EV: The issues are connected in my mind because they involve the relationships between established resident neighbors, rental operators, and local government. The more direct contrast actually relates to a debate earlier this year about rental signage in New Chauncey. Neighbors brought complaints to the city council meeting in March and prompted a renewed signage enforcement push from the Mayor’s office. The signs in question certainly weren’t funky, which makes me think that we need some greater specificity our regulation, either geographically or definitively, to allow for a codified distinction between something like the banana mural and an aluminium, all-caps signboard. Right now they’re treated in a similar fashion.
Like the “just a banana” defense that Granite gave this week, the property managers of the pink house played dumb and said that pink was just the cheapest paint for sale.
So what if I decided to paint a mural on the side of my house?
PB: I don’t think murals are prohibited. BUT if in a historic district, they would need a certificate of appropriateness.
Remember the 2010 dust up in Lafayette regarding the Black Sparrow? There are lots of murals in Lafayette, lots of murals in their historic districts, but you need to run them by your neighbors on the preservation commission. No porn, blood, or Nike swooshes. Probably no Iranian flags. The first crummy mural in West Lafayette would lead to an ordinance revision that would run all murals through the Public Art Commission; they are responsible for the murals/sculpture we do have . . .
What’s your opinion on “funkifying” student rentals? How about other properties in Lafayette?
EV: I think it’s absolutely the right thing to do, and I commend Granite for putting this kind of effort into a property south of State Street. I think this sort of project lends a uniqueness to a specific property, and that builds identity. Granting identity to ordinarily generic, faceless housing creates stakeholders out of student residents who are given more of a reason to care about where they live. It’s a conversation point that gets people talking about otherwise unremarkable structures, and I think that’s needed for promoting strong landscapes and city systems.
PB: I would rather improve the properties. I would want a plan for a mural zone; someplace to take bus loads of out of city tourists. Perhaps an expiration date. Loren Olsen and Al Pounder as curators. If a wall of daylilies, then also a mural of young adults fleeing Indiana pursued by the hounds of convention, the leashes held by white middle aged politicians wearing crosses and flag pins.
The “Community of Choice” study clearly recommended that the city governments “let a few freak flags fly.” In your opinion, is this one worth keeping?
EV: City governments don’t usually have a great eye for this sort of thing; they are inherently older and slower as institutions. But effectively managed cities are self-aware enough to know when to step back and let something happen. The best ones create policies that encourage the behavior in the first place.
The banana mural doesn’t suit my personal tastes, but I’d like to see it stay. I think we’d live in a more beautiful urban environment if more enterprises strived to represent themselves with that level of creativity and effort.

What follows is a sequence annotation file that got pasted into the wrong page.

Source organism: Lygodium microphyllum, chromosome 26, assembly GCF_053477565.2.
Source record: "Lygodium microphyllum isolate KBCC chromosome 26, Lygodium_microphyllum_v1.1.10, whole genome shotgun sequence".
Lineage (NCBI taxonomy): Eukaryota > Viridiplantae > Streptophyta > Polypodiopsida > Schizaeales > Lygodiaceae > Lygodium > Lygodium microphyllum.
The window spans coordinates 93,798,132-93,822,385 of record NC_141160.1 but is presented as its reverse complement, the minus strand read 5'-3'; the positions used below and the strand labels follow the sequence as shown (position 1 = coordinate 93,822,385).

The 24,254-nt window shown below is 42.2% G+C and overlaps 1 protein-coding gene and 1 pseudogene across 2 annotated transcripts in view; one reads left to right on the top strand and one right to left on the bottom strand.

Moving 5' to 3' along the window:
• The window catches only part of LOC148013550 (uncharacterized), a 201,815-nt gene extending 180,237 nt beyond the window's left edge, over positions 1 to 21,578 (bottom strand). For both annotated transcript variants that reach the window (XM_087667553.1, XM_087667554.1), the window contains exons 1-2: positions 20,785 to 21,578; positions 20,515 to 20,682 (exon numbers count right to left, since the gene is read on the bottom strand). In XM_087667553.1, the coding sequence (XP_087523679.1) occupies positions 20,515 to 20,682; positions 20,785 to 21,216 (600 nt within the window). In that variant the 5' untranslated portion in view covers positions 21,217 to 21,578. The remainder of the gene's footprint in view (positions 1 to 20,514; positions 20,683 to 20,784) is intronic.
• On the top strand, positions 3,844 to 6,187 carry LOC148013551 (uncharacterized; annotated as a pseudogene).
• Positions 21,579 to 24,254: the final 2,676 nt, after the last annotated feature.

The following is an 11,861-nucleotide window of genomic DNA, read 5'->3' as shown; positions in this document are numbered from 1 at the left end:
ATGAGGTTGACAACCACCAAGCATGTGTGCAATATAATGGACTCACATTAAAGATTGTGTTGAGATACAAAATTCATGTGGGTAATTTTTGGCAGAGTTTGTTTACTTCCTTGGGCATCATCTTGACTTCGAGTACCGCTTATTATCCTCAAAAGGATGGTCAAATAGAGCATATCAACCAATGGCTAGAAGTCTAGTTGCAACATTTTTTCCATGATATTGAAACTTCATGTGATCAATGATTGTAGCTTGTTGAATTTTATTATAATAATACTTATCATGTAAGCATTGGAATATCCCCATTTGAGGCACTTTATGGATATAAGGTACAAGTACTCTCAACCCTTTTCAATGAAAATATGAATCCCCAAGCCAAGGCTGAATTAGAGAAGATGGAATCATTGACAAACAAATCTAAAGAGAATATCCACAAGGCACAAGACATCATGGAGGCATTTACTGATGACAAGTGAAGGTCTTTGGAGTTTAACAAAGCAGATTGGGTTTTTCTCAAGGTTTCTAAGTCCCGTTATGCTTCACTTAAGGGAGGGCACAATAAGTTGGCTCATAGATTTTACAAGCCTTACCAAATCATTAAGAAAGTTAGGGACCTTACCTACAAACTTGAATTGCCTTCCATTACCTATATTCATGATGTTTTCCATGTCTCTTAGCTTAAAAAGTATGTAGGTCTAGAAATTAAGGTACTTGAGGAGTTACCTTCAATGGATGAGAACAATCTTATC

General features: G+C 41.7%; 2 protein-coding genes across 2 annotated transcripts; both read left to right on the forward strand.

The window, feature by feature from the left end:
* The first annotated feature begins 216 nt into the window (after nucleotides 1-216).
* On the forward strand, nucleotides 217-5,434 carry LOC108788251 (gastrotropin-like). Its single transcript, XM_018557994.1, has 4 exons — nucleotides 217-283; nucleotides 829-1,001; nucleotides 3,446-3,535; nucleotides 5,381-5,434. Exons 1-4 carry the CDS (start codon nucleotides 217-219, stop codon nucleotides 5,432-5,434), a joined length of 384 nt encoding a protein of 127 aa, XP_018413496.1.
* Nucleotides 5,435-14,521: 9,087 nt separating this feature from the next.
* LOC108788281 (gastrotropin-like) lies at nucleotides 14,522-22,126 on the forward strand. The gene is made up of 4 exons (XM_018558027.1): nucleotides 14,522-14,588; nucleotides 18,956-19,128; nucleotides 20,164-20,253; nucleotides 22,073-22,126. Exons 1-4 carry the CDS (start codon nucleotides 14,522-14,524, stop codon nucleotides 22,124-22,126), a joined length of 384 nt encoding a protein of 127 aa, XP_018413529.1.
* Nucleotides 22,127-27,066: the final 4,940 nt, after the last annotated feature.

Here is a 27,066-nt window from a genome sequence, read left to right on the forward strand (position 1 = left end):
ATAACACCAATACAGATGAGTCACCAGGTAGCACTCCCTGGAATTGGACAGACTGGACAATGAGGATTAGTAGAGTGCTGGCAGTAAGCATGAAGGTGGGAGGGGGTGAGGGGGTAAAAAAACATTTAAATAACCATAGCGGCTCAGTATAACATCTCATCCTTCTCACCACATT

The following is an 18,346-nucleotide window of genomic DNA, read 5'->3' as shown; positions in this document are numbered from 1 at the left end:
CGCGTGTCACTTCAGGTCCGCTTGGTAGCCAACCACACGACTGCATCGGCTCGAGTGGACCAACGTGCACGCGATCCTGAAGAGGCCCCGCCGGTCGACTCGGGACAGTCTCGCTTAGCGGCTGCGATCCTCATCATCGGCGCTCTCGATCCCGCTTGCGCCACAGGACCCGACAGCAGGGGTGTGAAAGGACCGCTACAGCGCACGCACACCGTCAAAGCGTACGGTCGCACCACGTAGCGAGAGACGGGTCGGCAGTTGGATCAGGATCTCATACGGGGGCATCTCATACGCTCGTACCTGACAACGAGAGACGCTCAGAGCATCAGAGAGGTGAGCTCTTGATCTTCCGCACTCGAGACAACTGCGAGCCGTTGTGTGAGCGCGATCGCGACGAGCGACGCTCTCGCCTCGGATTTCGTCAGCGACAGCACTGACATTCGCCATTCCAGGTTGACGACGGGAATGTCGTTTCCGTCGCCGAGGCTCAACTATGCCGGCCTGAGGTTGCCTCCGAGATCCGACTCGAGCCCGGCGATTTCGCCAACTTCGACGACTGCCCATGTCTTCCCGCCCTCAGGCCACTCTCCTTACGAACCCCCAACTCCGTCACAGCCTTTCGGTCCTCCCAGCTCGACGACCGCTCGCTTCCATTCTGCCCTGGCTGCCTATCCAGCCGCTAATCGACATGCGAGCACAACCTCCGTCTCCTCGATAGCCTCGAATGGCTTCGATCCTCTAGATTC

PB: Nope, It’s a sign. A part of a battle over the city’s attempt to regulate signs. (Remember, West Lafayette has no billboards.) My daughter works for the Heidelberg Project in Detroit. She sneaks out into urban Detroit with her bodyguard setting up plywood for up and coming graffiti artists to show their work. GREAT story. I understand the meaning and power of art. I love political art, protest art, public art. I like the sculpture we do. The piece in front of Greyhouse, the farmers at the farmer’s market. I like Neil Armstrong. They fit us. […] But I really don’t want commercials.
So, clearly there some people who see this as an escalation of the signage wars regarding rental properties, and are concerned about what next maneuvers landlords might take. @Dashdrum on Twitter was joking yesterday that “next there will be a giant painting of John Basham’s tan, bald head at NW and Grant.”
EV: Maybe it’s because I’m a Millennial. Or because I’m a renter, or because I own a business that works with marketing agencies, but I’ve just never been able to get worked up about the “Signage Wars.” If they start becoming destructive or something, they’ll either incur demand destruction that discourages their use, or we can adopt language in city government to scale them back. Until then, I don’t find slippery slopes very compelling, especially not those that make such generous assumptions.
That kind of pre-emptive action is a form of caution. Maybe they will paint Basham’s head on the side of a house. I know some young people who’d think that was awesome and they’d love to live there. I also know a few art students who would love to make some extra money painting it.
This afternoon I took a twenty minute drive hilltop to hilltop and took as many pictures of interesting signage as I could from the driver’s seat of my car. I took pictures of Robbie and the banana, the “just a banana” banana house, the pink house and surrounding signage in campus neighborhoods, then lots of pretty, artistic and historically relevant signage through campus and downtown. Click the images below.
Several people mused that they are happy to live in a place where “where you paint your banana” is the biggest item for local government. I say if it’s an improvement on the property, if it adds to the character of the community, if it’s creative and interesting, let it stay. On the question of whether signage can be art, I encourage anyone to take a stroll down a historic main street or local antique mall and get back with me. Look at some of the great pieces pictured above.
Either way, this is definitely one for local lore.